Or pick a future star -- say, Robert Parish, Louis Dunbar, Larry Wright, Calvin Natt, Joe Dumars, Rick Robey, Orlando Woolridge -- and put them at LSU in the 1970s.
Or Karl Malone delivering as the Tigers' "Mailman" in the 1980s. Or P.J. Brown, like Malone another Louisiana Tech big man who lasted for 15-plus years in the NBA, going there.
Think they might all have helped LSU's program?
And today -- this morning -- envision Robert Williams playing for LSU in the NCAA Tournament instead of for Texas A&M.
Think the Tigers -- just like all the other men's basketball teams in Louisiana -- would have been shut out of the NCAA Tournament (for the second year a row)?
We can no more rewrite history than LSU could get those guys in school.
But the point is, "what could have been," as suggested a couple of weeks by Dale Brown -- mastermind of the LSU men's program for 25 years.
Dale, as most anyone who has been around him for, say, 10 seconds, can spin some tales (pick a subject), and among those are his adventures in recruiting over three decades in college basketball.
He was reacting to our recent blog piece about Parish's statistics at Centenary finally being officially recognized by the NCAA, and in that piece, we mentioned that while Brown recruited Robert for LSU and happily would have welcomed his 7-foot presence, Robert did not qualify academically.
By Parish's senior year in high school, LSU had just integrated its basketball program. Among the talent Dale inherited when he became the Tigers' head coach in the spring of 1972 was Collis Temple Jr., a 6-foot-8 forward recruited out of Kentwood, Louisiana, in 1970 by Press Maravich and his staff. He was the color barrier breaker in LSU's program.
|Houston coach Guy Lewis with his two big stars|
from Louisiana in 1966-68 -- Elvin Hayes and
Don Chaney. Imagine if they had played at LSU
instead of Houston.
He could not, of course. In early 1964, Hayes' senior year in high school, LSU was not yet recruiting African-American players.
He was a still-developing 6-9 forward who averaged 35 points a game and led his Eula D. Britton High School team in Rayville, Louisiana -- 22 miles east of Monroe -- to a state championship in the all-black athletic association (LIALO).
Was he the best player in the state? Little question. In his team's state-title game, he had 45 points and 20 rebounds.
But the bulk of the publicity, the white guy considered the state's best prospect, was 6-4 forward Bobby Lane of Isadore Newman High (New Orleans), the do-it-all leader of two consecutive LHSAA (the all-white organization) Class A state championship teams.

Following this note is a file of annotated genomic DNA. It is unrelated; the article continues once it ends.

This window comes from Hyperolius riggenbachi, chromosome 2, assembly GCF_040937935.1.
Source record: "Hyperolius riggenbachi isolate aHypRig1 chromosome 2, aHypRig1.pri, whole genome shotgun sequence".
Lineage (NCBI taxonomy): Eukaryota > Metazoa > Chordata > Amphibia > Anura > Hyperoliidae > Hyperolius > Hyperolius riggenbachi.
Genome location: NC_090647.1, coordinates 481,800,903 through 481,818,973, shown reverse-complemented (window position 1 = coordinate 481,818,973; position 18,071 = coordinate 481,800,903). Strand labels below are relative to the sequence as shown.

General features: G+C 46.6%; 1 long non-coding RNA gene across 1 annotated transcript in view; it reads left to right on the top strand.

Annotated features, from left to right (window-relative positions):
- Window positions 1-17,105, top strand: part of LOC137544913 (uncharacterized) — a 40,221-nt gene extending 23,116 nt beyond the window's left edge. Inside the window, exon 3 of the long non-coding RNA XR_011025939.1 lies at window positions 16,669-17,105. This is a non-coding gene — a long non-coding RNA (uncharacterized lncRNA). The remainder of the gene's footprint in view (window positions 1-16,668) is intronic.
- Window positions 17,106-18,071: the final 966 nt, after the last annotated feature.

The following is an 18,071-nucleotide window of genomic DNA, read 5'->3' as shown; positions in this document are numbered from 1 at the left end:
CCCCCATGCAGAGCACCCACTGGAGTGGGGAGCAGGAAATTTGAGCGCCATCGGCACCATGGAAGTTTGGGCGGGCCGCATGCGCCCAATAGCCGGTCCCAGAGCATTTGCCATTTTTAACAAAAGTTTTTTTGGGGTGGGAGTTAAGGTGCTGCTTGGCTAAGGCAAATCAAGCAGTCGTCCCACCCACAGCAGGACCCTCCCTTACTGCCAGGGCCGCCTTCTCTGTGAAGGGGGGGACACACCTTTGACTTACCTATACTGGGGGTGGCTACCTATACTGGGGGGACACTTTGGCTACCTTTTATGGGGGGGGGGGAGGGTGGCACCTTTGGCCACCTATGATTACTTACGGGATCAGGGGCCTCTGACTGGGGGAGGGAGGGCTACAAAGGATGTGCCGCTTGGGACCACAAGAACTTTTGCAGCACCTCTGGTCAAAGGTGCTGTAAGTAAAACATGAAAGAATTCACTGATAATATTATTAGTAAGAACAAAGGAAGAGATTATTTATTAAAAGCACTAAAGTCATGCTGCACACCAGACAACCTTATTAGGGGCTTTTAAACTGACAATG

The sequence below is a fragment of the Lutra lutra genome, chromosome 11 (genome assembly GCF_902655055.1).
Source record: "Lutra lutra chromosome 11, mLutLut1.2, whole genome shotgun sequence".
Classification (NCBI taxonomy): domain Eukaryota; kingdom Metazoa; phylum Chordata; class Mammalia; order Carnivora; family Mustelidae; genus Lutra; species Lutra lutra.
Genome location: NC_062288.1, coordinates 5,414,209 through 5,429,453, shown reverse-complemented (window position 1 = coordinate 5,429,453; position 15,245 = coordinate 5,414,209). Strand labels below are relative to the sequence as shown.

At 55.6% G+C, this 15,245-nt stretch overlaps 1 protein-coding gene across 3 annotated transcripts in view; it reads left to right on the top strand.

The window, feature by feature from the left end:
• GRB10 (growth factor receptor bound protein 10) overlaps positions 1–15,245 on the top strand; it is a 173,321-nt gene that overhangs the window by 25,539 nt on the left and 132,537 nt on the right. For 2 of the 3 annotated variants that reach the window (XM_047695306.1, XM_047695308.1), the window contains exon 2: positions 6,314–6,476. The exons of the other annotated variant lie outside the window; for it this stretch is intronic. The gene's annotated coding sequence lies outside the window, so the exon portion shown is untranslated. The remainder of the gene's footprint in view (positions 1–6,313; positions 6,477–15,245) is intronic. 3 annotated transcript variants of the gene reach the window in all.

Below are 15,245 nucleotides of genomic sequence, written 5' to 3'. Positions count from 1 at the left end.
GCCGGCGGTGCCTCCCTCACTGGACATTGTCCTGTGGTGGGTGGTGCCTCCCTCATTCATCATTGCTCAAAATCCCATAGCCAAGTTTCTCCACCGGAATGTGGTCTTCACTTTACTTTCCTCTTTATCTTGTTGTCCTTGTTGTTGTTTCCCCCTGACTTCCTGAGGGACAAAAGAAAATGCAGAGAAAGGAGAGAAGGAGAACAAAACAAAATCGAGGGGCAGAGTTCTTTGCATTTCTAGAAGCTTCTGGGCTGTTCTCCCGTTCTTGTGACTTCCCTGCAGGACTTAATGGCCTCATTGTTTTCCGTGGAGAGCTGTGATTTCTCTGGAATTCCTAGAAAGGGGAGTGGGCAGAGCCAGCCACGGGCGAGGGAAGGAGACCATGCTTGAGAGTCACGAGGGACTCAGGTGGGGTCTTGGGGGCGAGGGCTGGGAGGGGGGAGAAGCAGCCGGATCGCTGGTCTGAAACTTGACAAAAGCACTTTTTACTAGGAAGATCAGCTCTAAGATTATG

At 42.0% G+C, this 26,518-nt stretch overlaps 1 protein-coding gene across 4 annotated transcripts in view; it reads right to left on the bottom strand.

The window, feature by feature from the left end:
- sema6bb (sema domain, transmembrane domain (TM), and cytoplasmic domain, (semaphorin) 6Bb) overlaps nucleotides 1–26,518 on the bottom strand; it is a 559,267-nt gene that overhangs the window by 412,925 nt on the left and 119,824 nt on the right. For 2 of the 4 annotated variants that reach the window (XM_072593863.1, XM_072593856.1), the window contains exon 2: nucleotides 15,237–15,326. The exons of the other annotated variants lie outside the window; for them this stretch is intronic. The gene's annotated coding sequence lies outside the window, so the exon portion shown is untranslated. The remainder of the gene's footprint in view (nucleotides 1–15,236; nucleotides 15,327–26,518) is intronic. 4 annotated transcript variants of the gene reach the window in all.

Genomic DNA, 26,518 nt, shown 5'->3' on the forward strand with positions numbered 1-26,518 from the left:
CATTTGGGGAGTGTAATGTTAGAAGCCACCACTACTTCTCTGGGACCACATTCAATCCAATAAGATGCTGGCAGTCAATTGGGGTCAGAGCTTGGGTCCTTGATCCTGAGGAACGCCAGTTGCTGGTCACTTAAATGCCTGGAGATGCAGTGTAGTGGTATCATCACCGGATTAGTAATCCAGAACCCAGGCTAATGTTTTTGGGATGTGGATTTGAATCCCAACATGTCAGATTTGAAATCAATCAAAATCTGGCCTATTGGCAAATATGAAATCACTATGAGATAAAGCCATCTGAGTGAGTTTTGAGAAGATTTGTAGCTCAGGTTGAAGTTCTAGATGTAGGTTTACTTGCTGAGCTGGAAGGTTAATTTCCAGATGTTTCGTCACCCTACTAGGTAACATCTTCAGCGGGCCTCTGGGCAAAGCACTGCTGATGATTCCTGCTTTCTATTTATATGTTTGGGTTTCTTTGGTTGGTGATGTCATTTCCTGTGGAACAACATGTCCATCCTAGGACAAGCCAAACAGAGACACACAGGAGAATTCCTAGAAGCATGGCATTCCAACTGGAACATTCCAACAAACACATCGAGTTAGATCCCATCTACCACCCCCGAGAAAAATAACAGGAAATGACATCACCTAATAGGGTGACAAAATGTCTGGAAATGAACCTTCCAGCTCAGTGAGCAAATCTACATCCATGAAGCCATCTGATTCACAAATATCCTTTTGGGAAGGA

(Oh, LSU didn't get Lane, either. He chose to attend and play at Davidson, N.C., College.)
Here is the Dale Brown version of Hayes' "what could have been" story.In Hayes' fabulous college career at the University of Houston (late 1965 to March 1968), he was the nation's best college player not named Lou Alcindor. A 16-year NBA career followed and included 27,313 points, 16,279 rebounds, one NBA championship, two other Finals appearances and 12 All-Star Games in a row.
Several years later, he made it to LSU.
By now, he operated a company that cleaned campus dormitories and he had come to LSU seeking a service contract. He visited with Coach Brown, and that night attended the LSU basketball banquet.
"He told me it was the first time he'd ever been on the LSU campus," Dale recalled. "And then he got very emotional about LSU. He said that when he was in high school, he really wanted to go to school there and wrote a letter to the LSU coaches. Never heard back from them."
LSU was a football school always. It did have a couple of basketball highlights -- a pre-NCAA Tournament national championship in 1935 (Sparky Wade's team) and, led by Bob Pettit (from Baton Rouge, and a future NBA all-timer), SEC championships in 1953 and '54, and an NCAA Final Four in '53.
Jay McCreary, an Indiana Hoosier through and through, was near the end of a less-than-mediocre eight years as LSU head coach when Willis Reed and Elvin Hayes came along.
McCreary ignored Hayes. University of Houston coach Guy Lewis did not.
It was Lewis and assistant Harvey Pate who recruited Hayes and another Louisiana black-school star, guard Don Chaney -- from Baton Rouge no less (McKinley High) -- and signed them on the same day to integrate the Houston program.
(Lewis and Pate would bring their talent search back to Louisiana, most notably for guard Poo Welch from LaGrange-Lake Charles in 1969 (after two years in junior college), Dunbar -- best player other than Parish many of us saw in high school -- out of Webster High-Minden in 1971, and "outlaw" Benny Anders from Bernice in 1981.)